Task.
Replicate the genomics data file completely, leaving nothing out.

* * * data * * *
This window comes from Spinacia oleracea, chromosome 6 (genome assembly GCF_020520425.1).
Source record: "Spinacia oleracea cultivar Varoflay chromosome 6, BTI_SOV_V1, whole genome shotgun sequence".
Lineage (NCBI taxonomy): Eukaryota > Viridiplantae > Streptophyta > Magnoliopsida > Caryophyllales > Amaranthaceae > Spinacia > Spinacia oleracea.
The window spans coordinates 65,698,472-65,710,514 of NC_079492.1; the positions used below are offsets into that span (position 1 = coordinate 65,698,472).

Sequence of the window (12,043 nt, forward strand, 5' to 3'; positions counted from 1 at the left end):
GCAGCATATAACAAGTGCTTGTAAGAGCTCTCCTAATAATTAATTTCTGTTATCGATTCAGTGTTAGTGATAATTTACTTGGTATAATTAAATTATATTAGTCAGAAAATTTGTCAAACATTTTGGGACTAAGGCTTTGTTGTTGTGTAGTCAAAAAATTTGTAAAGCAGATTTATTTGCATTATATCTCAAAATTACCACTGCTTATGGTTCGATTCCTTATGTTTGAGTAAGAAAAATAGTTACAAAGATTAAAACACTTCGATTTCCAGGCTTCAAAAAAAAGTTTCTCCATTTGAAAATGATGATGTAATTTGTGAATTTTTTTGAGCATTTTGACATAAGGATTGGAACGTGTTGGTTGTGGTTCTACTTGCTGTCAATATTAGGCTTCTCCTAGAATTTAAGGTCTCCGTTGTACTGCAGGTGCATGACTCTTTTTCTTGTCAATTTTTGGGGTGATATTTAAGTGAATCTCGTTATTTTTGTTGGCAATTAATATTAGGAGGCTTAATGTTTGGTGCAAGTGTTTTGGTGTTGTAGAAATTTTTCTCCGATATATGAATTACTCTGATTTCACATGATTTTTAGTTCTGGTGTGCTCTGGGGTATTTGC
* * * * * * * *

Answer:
This window comes from Spinacia oleracea, chromosome 6 (genome assembly GCF_020520425.1).
Source record: "Spinacia oleracea cultivar Varoflay chromosome 6, BTI_SOV_V1, whole genome shotgun sequence".
Lineage (NCBI taxonomy): Eukaryota > Viridiplantae > Streptophyta > Magnoliopsida > Caryophyllales > Amaranthaceae > Spinacia > Spinacia oleracea.
The window spans coordinates 65,698,472-65,710,514 of NC_079492.1; the positions used below are offsets into that span (position 1 = coordinate 65,698,472).

Sequence of the window (12,043 nt, forward strand, 5' to 3'; positions counted from 1 at the left end):
GCAGCATATAACAAGTGCTTGTAAGAGCTCTCCTAATAATTAATTTCTGTTATCGATTCAGTGTTAGTGATAATTTACTTGGTATAATTAAATTATATTAGTCAGAAAATTTGTCAAACATTTTGGGACTAAGGCTTTGTTGTTGTGTAGTCAAAAAATTTGTAAAGCAGATTTATTTGCATTATATCTCAAAATTACCACTGCTTATGGTTCGATTCCTTATGTTTGAGTAAGAAAAATAGTTACAAAGATTAAAACACTTCGATTTCCAGGCTTCAAAAAAAAGTTTCTCCATTTGAAAATGATGATGTAATTTGTGAATTTTTTTGAGCATTTTGACATAAGGATTGGAACGTGTTGGTTGTGGTTCTACTTGCTGTCAATATTAGGCTTCTCCTAGAATTTAAGGTCTCCGTTGTACTGCAGGTGCATGACTCTTTTTCTTGTCAATTTTTGGGGTGATATTTAAGTGAATCTCGTTATTTTTGTTGGCAATTAATATTAGGAGGCTTAATGTTTGGTGCAAGTGTTTTGGTGTTGTAGAAATTTTTCTCCGATATATGAATTACTCTGATTTCACATGATTTTTAGTTCTGGTGTGCTCTGGGGTATTTGC